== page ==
Beef tea. Photo: Alan Howard
This week I have had the flu. I have not felt as sick for 20 years, and I have not been interested in eating anything.
But yesterday, my 96-year-old mother, who lives in Goulburn, sent me some beef tea she had made. I looked at the jar of liquid and thought, ''no thanks''. But after opening the fridge to find nothing that looked appealing, I ended up heating the beef tea. To my amazement, it was totally delicious and just what I felt like drinking.
The doctor's advice was rest and a high-protein diet and I could not help but reflect on my mother's beef tea. These old people knew how to nurse, and perhaps we have forgotten the art of invalid cooking.
I have inherited an ancient edition of Mrs Beeton's Book of Household Management (published in 1893), which has a recipe for beef tea, just one of a number of Victorian ''invalid'' recipes.
The beef tea recipe calls for the beef to be simmered on the stovetop for 30 minutes to 45 minutes (I suggest cooking it in the oven for convenience instead), and advises, ''This preparation is simple beef tea, and is to be administered to those invalids to whom flavourings and seasonings are not allowed. When the patient is very low, use double the quantity of meat to the same proportion of water.''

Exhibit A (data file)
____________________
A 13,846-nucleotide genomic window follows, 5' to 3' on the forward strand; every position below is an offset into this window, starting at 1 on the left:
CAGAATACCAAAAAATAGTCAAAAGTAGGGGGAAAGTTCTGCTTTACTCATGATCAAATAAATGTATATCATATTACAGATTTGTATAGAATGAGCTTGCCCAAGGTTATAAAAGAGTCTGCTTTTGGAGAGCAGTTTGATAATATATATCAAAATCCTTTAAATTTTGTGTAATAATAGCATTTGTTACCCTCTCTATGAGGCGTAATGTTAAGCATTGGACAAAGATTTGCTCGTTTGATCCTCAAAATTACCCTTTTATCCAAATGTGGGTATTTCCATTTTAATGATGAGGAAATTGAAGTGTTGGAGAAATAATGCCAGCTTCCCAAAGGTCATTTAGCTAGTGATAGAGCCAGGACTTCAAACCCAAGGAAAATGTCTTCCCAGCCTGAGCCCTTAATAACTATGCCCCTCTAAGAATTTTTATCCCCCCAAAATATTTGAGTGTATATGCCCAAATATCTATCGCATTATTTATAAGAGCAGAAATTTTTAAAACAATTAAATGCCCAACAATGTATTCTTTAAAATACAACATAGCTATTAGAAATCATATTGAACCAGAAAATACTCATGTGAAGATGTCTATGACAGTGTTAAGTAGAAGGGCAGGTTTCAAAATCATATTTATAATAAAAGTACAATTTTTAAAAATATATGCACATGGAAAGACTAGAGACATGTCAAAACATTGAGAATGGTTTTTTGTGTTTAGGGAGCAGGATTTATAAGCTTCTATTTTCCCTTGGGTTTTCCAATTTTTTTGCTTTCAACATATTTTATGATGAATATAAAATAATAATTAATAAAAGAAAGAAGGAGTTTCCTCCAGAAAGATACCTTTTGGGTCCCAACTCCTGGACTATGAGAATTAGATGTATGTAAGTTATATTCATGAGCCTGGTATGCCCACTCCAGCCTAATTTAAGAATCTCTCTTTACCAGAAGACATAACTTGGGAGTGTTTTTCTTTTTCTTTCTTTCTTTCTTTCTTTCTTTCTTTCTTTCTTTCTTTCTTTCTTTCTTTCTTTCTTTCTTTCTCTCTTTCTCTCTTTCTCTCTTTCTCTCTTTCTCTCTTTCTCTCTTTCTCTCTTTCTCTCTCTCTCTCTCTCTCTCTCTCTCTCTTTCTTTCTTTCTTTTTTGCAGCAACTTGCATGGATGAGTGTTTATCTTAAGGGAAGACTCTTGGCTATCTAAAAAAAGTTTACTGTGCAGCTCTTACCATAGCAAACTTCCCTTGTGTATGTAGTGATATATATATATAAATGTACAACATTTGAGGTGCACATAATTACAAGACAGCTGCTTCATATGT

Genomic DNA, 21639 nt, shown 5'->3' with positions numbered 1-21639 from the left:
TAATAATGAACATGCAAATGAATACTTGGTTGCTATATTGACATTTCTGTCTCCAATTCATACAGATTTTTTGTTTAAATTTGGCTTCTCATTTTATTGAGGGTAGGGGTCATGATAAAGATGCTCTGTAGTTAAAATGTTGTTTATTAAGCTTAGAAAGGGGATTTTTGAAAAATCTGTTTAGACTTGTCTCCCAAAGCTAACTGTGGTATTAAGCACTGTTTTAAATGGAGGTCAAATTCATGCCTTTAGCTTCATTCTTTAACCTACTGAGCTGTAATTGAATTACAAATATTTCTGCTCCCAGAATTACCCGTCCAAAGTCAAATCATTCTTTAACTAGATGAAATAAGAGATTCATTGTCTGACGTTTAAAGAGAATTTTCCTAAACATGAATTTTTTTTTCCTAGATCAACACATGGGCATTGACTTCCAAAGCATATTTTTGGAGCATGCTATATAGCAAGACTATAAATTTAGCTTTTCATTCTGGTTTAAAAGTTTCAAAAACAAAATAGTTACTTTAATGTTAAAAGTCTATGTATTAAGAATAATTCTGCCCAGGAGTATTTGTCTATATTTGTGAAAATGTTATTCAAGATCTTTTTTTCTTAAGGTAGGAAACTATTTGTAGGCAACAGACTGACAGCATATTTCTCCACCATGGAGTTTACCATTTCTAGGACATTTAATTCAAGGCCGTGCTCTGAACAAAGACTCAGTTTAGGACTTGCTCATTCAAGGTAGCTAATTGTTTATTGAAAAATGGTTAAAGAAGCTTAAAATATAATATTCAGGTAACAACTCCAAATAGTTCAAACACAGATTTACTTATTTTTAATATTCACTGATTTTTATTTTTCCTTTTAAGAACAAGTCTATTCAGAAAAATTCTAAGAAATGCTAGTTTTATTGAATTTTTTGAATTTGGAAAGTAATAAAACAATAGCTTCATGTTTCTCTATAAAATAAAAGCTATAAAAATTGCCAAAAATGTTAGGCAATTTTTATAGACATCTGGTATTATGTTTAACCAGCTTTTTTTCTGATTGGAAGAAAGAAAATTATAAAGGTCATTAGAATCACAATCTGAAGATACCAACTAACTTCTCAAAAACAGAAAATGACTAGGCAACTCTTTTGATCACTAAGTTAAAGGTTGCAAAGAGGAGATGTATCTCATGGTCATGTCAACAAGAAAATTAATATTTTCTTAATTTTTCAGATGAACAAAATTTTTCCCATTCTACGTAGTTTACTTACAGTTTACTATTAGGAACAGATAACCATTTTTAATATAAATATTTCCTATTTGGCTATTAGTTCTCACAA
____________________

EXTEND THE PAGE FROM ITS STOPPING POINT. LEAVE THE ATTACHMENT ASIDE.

For sick people able to handle a more savoury beef tea, she fries the beef with butter, onion, and a clove before adding the water.
Another of the invalid recipes is for ''lemon barley water'', which I have included here. My grandmother always had a jug of lemon barley water in her fridge - she drank it like a cordial.
Mrs Beeton also remarks, ''Miss Nightingale says, one of the most common errors among nurses, with respect to a sick diet, is the belief that beef tea is the most nutritive of all article.'' She says, ''Just try and boil down a lb. of beef into beef tea; evaporate your beef tea, and see what is left of your beef: you will find that there is barely, a teaspoonful of solid nourishment to ¼ pint of water in beef tea.'' Nevertheless, she says, it has ''a certain reparative quality'' and is safe for almost any inflammatory disease.
My mother adds a carrot and half an onion. She insists a squeeze of lemon juice is important, as well as salt to taste.
I also think it helps the patient if the beef tea is served on a silver tray, with the finest linen napkin and the prettiest china cup.
>> Robbie Howard is co-owner of Lynwood Preserves.